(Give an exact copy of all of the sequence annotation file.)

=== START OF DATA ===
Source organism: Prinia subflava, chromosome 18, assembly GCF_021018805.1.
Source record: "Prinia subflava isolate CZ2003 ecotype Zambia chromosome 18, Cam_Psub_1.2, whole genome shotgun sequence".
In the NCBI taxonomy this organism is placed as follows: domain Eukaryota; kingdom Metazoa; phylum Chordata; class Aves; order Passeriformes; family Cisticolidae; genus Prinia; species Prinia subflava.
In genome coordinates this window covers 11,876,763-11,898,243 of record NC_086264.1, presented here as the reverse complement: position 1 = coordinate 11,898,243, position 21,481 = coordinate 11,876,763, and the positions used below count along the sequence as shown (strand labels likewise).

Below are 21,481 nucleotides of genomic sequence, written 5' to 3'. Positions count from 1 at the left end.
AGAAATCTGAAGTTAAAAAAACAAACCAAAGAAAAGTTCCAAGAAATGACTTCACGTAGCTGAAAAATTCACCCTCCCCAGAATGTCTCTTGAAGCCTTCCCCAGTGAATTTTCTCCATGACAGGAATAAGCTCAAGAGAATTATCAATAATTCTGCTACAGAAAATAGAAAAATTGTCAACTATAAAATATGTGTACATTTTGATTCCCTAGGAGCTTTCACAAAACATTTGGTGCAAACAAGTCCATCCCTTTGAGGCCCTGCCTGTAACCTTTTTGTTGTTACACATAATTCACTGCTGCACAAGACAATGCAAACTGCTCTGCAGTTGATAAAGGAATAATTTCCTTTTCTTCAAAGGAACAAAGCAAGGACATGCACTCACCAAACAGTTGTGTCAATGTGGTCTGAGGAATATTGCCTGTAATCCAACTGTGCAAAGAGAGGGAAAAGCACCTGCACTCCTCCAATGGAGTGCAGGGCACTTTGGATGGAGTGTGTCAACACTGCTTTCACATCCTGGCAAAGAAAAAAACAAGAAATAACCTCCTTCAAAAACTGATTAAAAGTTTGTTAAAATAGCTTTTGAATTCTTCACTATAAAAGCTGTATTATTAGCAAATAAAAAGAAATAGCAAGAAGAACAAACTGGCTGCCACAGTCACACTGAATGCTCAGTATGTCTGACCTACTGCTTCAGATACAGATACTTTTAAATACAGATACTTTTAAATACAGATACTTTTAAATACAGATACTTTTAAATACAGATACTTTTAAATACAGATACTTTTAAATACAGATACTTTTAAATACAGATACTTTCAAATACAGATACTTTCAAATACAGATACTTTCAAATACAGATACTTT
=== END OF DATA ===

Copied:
Source organism: Prinia subflava, chromosome 18, assembly GCF_021018805.1.
Source record: "Prinia subflava isolate CZ2003 ecotype Zambia chromosome 18, Cam_Psub_1.2, whole genome shotgun sequence".
In the NCBI taxonomy this organism is placed as follows: domain Eukaryota; kingdom Metazoa; phylum Chordata; class Aves; order Passeriformes; family Cisticolidae; genus Prinia; species Prinia subflava.
In genome coordinates this window covers 11,876,763-11,898,243 of record NC_086264.1, presented here as the reverse complement: position 1 = coordinate 11,898,243, position 21,481 = coordinate 11,876,763, and the positions used below count along the sequence as shown (strand labels likewise).

Below are 21,481 nucleotides of genomic sequence, written 5' to 3'. Positions count from 1 at the left end.
AGAAATCTGAAGTTAAAAAAACAAACCAAAGAAAAGTTCCAAGAAATGACTTCACGTAGCTGAAAAATTCACCCTCCCCAGAATGTCTCTTGAAGCCTTCCCCAGTGAATTTTCTCCATGACAGGAATAAGCTCAAGAGAATTATCAATAATTCTGCTACAGAAAATAGAAAAATTGTCAACTATAAAATATGTGTACATTTTGATTCCCTAGGAGCTTTCACAAAACATTTGGTGCAAACAAGTCCATCCCTTTGAGGCCCTGCCTGTAACCTTTTTGTTGTTACACATAATTCACTGCTGCACAAGACAATGCAAACTGCTCTGCAGTTGATAAAGGAATAATTTCCTTTTCTTCAAAGGAACAAAGCAAGGACATGCACTCACCAAACAGTTGTGTCAATGTGGTCTGAGGAATATTGCCTGTAATCCAACTGTGCAAAGAGAGGGAAAAGCACCTGCACTCCTCCAATGGAGTGCAGGGCACTTTGGATGGAGTGTGTCAACACTGCTTTCACATCCTGGCAAAGAAAAAAACAAGAAATAACCTCCTTCAAAAACTGATTAAAAGTTTGTTAAAATAGCTTTTGAATTCTTCACTATAAAAGCTGTATTATTAGCAAATAAAAAGAAATAGCAAGAAGAACAAACTGGCTGCCACAGTCACACTGAATGCTCAGTATGTCTGACCTACTGCTTCAGATACAGATACTTTTAAATACAGATACTTTTAAATACAGATACTTTTAAATACAGATACTTTTAAATACAGATACTTTTAAATACAGATACTTTTAAATACAGATACTTTTAAATACAGATACTTTCAAATACAGATACTTTCAAATACAGATACTTTCAAATACAGATACTTT